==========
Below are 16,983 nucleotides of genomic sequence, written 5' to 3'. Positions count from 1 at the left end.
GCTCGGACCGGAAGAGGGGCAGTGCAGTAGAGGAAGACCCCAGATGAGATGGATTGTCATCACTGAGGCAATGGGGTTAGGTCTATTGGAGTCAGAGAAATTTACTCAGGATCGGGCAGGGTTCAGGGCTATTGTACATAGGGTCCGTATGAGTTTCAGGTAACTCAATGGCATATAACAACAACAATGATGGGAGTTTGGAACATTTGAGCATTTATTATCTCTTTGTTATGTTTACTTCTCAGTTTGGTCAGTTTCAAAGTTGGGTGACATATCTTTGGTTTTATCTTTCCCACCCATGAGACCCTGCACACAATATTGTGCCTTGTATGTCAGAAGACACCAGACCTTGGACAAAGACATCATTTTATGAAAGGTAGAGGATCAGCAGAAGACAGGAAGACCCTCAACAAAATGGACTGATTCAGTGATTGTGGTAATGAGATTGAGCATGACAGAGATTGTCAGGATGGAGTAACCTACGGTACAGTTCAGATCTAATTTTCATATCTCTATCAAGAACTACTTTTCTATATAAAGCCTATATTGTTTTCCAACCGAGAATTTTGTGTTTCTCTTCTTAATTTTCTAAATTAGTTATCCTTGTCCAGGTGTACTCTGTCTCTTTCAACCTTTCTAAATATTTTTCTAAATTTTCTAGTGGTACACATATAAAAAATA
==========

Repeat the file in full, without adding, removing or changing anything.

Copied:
Below are 16,983 nucleotides of genomic sequence, written 5' to 3'. Positions count from 1 at the left end.
GCTCGGACCGGAAGAGGGGCAGTGCAGTAGAGGAAGACCCCAGATGAGATGGATTGTCATCACTGAGGCAATGGGGTTAGGTCTATTGGAGTCAGAGAAATTTACTCAGGATCGGGCAGGGTTCAGGGCTATTGTACATAGGGTCCGTATGAGTTTCAGGTAACTCAATGGCATATAACAACAACAATGATGGGAGTTTGGAACATTTGAGCATTTATTATCTCTTTGTTATGTTTACTTCTCAGTTTGGTCAGTTTCAAAGTTGGGTGACATATCTTTGGTTTTATCTTTCCCACCCATGAGACCCTGCACACAATATTGTGCCTTGTATGTCAGAAGACACCAGACCTTGGACAAAGACATCATTTTATGAAAGGTAGAGGATCAGCAGAAGACAGGAAGACCCTCAACAAAATGGACTGATTCAGTGATTGTGGTAATGAGATTGAGCATGACAGAGATTGTCAGGATGGAGTAACCTACGGTACAGTTCAGATCTAATTTTCATATCTCTATCAAGAACTACTTTTCTATATAAAGCCTATATTGTTTTCCAACCGAGAATTTTGTGTTTCTCTTCTTAATTTTCTAAATTAGTTATCCTTGTCCAGGTGTACTCTGTCTCTTTCAACCTTTCTAAATATTTTTCTAAATTTTCTAGTGGTACACATATAAAAAATA